There is yet more research to be carried out on this subject, with questions such as whether the instrument studied can make a difference, and whether choral singers and orchestral players see more benefits than soloists or amateur musicians. Also it would be interesting to discover whether the same level of benefits are available to people who only start playing in adulthood, rather than having lessons as a child. Although Dr Kraus doesn’t yet have data to back up her thoughts on that, she does have a hypothesis:
“From everything I know about how the brain changes with experience and what I know about the effect of musical experience on the nervous system, my scientific gut feeling is that it can only help.” (ABC News)
We would like to thank Dr Mary Jo Grote for bringing this interesting subject-matter to our attention. Mary Jo Grote earned her Bachelor of Arts degree from Indiana University in Early Childhood Education and a Master of Arts degree from the University of North Carolina at Greensboro in Communication Disorders & Sciences. She received her PhD in Communication Disorders & Sciences from Wichita State University, focusing on pediatrics, psychoacoustics and amplification. Dr Grote is a licensed Audiologist in private practice northern Virginia, USA. More information about her work can be found at the Hearing Health Centre and she welcomes questions by email to email@example.com. Dr Grote is also an enthusiatic cellist in her spare time.
“Music is a delightful way to enrich auditory training throughout life. In this fast paced world, we can all benefit from honing these skills from the beginning of life to enrich our acoustic and auditory experiences every day.”
This scientific research will be music to the ears of parents hoping their child will benefit from their hours of practice and sometimes costly music lessons. Not only will they reap rewards physically, emotionally and intellectually, but they will have made a real difference to their chances of hearing well into late adulthood. Even if the child chooses not to continue with their musical studies, just a couple of years practising can affect the outcome.
At babymusic.com we believe that listening to music and participating in music-making are both extremely worthwhile activities. Why not inspire your child to take up an instrument or renew their enthusiasm by listening together to some of our fabulous recordings:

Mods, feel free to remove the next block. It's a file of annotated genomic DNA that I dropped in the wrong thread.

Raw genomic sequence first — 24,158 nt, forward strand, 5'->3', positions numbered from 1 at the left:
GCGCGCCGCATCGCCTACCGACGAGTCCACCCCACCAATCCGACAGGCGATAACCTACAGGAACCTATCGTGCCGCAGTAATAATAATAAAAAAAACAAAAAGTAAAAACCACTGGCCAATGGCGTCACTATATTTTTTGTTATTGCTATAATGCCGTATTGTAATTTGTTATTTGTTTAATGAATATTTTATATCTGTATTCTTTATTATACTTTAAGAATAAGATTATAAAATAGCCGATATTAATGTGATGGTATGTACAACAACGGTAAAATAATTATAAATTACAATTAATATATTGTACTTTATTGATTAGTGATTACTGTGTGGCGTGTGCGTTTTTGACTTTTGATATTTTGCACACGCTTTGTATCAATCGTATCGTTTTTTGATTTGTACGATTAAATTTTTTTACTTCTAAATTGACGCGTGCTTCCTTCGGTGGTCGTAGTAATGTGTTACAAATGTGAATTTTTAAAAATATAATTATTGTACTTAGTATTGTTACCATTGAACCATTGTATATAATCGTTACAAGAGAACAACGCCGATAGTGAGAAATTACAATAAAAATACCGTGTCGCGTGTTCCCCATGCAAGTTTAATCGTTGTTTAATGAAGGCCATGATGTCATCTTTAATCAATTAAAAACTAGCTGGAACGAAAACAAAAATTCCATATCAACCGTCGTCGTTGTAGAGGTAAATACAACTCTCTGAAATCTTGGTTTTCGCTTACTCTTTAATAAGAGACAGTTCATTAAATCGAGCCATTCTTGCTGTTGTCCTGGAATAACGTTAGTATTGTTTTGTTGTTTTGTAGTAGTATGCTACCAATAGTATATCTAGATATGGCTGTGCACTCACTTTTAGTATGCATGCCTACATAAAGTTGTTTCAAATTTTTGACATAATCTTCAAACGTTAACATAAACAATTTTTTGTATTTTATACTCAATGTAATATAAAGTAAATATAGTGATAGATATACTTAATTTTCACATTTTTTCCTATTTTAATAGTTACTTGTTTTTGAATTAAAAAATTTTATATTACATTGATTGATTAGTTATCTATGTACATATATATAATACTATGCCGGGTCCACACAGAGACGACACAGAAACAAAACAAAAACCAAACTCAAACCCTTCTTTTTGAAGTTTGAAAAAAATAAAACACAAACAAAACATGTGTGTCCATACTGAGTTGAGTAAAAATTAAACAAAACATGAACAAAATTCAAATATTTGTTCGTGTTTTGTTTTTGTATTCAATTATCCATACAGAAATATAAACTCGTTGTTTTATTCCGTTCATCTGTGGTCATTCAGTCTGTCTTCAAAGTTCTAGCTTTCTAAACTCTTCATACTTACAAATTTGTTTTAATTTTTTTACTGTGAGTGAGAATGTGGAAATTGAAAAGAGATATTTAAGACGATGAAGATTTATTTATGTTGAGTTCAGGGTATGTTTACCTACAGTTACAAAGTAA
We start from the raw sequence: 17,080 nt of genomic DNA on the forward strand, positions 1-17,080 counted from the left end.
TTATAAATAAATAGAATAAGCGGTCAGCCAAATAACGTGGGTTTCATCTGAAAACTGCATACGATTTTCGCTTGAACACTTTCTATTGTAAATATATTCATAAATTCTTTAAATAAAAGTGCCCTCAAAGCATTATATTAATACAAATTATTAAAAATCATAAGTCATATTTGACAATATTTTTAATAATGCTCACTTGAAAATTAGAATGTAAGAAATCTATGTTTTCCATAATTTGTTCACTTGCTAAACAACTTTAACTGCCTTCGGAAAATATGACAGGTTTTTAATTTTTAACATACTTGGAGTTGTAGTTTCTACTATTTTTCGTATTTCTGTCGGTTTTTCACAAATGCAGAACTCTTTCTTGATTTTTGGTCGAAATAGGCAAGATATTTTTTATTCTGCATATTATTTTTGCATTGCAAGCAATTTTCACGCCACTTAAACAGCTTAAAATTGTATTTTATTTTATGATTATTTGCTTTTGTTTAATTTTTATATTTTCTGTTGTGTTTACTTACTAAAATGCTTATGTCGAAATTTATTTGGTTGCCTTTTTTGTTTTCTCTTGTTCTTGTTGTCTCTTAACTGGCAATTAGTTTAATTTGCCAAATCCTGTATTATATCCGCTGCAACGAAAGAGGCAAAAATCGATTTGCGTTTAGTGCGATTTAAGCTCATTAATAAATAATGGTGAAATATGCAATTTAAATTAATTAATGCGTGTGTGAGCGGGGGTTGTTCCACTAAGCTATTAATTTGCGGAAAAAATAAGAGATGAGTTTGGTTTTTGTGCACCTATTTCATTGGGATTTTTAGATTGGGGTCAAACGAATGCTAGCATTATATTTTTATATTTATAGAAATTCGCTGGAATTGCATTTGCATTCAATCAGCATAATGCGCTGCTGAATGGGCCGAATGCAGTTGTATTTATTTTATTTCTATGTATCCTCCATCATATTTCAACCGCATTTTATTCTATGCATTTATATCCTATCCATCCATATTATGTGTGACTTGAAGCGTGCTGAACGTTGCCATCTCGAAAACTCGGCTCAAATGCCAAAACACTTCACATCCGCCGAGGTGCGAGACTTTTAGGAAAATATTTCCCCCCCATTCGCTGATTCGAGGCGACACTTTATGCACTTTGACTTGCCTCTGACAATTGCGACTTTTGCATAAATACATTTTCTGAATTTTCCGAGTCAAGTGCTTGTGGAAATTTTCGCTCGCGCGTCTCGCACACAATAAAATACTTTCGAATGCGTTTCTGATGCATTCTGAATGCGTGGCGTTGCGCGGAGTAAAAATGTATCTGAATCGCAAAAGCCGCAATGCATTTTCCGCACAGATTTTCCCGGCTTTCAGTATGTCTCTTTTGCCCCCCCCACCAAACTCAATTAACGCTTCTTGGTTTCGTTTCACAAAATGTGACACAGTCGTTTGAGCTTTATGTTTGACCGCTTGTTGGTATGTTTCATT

The Auditory Neuroscience Laboratory investigates the neurobiology underlying speech and music perception and learning-associated brain plasticity. They study normal listeners throughout the lifespan, clinical populations (poor-readers; autism; hearing loss), auditory experts (musicians) and an animal model.
The professional website for audiologists, speech, language and hearing specialist scientists worldwide. Contains a number of relevant articles on the benefits of playing and listening to music, and music therapy.
An article from the Northwestern University explaining how older musicians excel in memory and hearing speech in noise compared to non-musicians.
Short piece focusing on the fact that benefits of playing music are evident even after just a few years of practice.
NPR Radio article describing better hearing all-round for musicians, and also how playing music can help language-learning in young children.
A very readable summary of several leading journal articles by Dr Nina Kraus.
A useful feature from AllVoices, with links to other articles and further research.
This is an accessible article on the subject, but a good overview of the research.
Explanation of this auditory phenomenon and how the brain works to pull out a single voice among many.
These are highly technical academic articles, but may be of interest to those wanting very in-depth information.
Kraus, Nina et al., “Musical experience and neural efficiency—effects of training on subcortical processing of vocal expressions of emotion” European Journal of Neuroscience, Vol. 29, pp. 661–668, 2009
Kraus, Nina et al., “Musical Experience Limits the Degradative Effects of Background Noise on the Neural Processing of Sound” The Journal of Neuroscience, November 11, 2009. 29(45):14100–4107
Kraus, Nina and Strait, Dana, “Can you hear me now? Musical training shapes functional brain networks for auditory attention and hearing speech in noise” Frontiers in Psychology, 13th June 2011
Coleman, Matthew, “Musical Training Offsets Audiological Decline” The Hearing Journal; April 2012, Volume 65, Issue 4
Kraus, Nina et al., “Musical Experience and the Aging Auditory System: Implications for Cognitive Abilities and Hearing Speech in Nose” PLoS One, May 2011
“A Little Goes a Long Way: How the Adult Brain Is Shaped by Musical Training in Childhood" The Journal of Neuroscience, 22 August 2012, 32(34): 11507-11510
Kraus, Nina et al., “Musical experience offsets age-related delays in neural timing” Elsevier, Neurobiology of Aging 33 (2012) 1483.e1–1483.e4